It’s hard to believe my grand-daughter is one year old. It seems like only yesterday I held her in the hospital and gave her her first kiss on her furrowed brow.
We attended the obligatory birthday party at a place I wouldn’t normally be caught dead in. You know, one of those ‘pizza parlors’ devoted to excesses of noise, lights, games, screams and grandparents who wish they were somewhere else. (The grandparents might have been the ones screaming, I couldn’t tell.) So much time, energy and money expended in the name of celebrating our children; the mind boggles.
And yet almost simultaneously across the nation, our children are being short-changed in one of their most critical areas of growth; we have severely cut back our funding for education.
Right now children are returning to school and finding things changed. There are fewer teachers, less educational materials and more children per class. Can we reverse this? Joy Resmovitz writing in the Huffington Post, says that there is hope that we may see the situation improve because President Obama is also sounding the alarm. 1) The White House has released a report entitled: “Investing in Our Future: Returning Teachers to the Classroom.” in it this administration finally seems to have realized the potential damage that can occur if the trend of laying off teachers and underfunding education continues. 2)
One of the most common problems that is cited by teachers is that they are expected to do more with less. They are also being expected to teach more with less. Class size continues to grow. There have been many in administrative and legislative positions who have pooh-poohed the notion of smaller class size being important. Our current Secretary of Education, Arne Duncan has publicly supported the concept that a teacher will be just as effective with 20 students as they will with 25 or more.
When asked to explain his comments further, Duncan told The Huffington Post that he’d rather have better teachers in larger classes. “My point there was that I think the quality of the teacher is so hugely important,” he said. “I’ve said things like, give me the parent, give me an option of 28 children in a class with a phenomenal teacher or 22 children in a class with a mediocre teacher. If I was given that choice, I would choose a larger class size.” 3)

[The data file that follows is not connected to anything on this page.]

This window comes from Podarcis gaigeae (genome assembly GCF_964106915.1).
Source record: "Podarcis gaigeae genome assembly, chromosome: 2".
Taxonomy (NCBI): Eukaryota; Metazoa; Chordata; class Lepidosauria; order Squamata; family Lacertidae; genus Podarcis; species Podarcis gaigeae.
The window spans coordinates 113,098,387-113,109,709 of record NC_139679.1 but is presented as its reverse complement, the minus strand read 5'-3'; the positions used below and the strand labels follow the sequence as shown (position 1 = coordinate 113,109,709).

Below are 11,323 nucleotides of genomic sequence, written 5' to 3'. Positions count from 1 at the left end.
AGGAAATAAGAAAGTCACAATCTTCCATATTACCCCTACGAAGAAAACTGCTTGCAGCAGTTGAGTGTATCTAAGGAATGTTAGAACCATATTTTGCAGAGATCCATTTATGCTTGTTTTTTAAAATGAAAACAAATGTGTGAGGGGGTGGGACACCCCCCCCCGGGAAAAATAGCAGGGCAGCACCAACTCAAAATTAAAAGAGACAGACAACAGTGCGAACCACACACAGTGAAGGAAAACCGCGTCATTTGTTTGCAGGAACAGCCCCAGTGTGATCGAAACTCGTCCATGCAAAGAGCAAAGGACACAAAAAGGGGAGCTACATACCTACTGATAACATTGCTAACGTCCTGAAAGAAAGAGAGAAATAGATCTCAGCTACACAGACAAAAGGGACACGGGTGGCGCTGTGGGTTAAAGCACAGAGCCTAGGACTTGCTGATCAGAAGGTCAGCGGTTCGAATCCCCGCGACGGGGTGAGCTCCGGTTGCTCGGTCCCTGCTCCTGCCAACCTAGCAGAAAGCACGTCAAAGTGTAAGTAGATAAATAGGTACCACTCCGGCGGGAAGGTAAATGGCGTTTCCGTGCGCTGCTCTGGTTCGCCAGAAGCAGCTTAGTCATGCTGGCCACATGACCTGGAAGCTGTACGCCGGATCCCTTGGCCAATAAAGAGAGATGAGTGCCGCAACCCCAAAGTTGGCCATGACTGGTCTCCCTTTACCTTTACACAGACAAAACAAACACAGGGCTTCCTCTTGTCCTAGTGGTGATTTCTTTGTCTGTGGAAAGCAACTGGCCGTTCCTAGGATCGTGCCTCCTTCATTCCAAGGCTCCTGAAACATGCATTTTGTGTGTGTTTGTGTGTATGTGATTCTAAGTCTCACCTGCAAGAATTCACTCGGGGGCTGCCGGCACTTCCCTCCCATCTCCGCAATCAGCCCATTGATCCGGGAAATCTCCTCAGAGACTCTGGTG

Randi Weingarten, head of AFT, responded that Duncan’s comments were disingenuous because wouldn’t he rather have both a phenomenal teacher AND a smaller class size? It only makes sense to say that if we improve one factor impacting our education system, improving two would be better and therefore working to improve all elements of public instruction must then be even more desirable.
Duncan recognizes the risk we take in ignoring the needs of education. He knows that the government impact on educational funding is limited. Most of the money is in the hands of the individual states legislatures. His comments on class size were given in reference to where we must allocate our rapidly diminishing resources that are still devoted to education. 4)
Since that time Duncan has also backed off his other position somewhat, admitting that reducing class size is important too but it needs to be coupled with improvements in teacher skills and better retention of effective teachers. 5, 6, 7)
Here is my shopping list Mr. Duncan: better training for teachers, improved compensation for well trained instructors, ensuring that every child has access to those well trained teachers and adequate materials in their classroom, also ensuring every child has a chance to learn effectively by supporting early education programs, school breakfast and lunch programs, health care for all and since it takes a minimum of two incomes to adequately raise a family these days; before and after school programs to allow parents to go work to support their families without concern for what their children are doing.
If we wanted to, we could do this. If we truly believed what we say about our children and their importance to us, we would do it. But perhaps even more importantly, if we as adults, want our children to be the inheritors of a better life and a stronger America, shouldn’t we do this?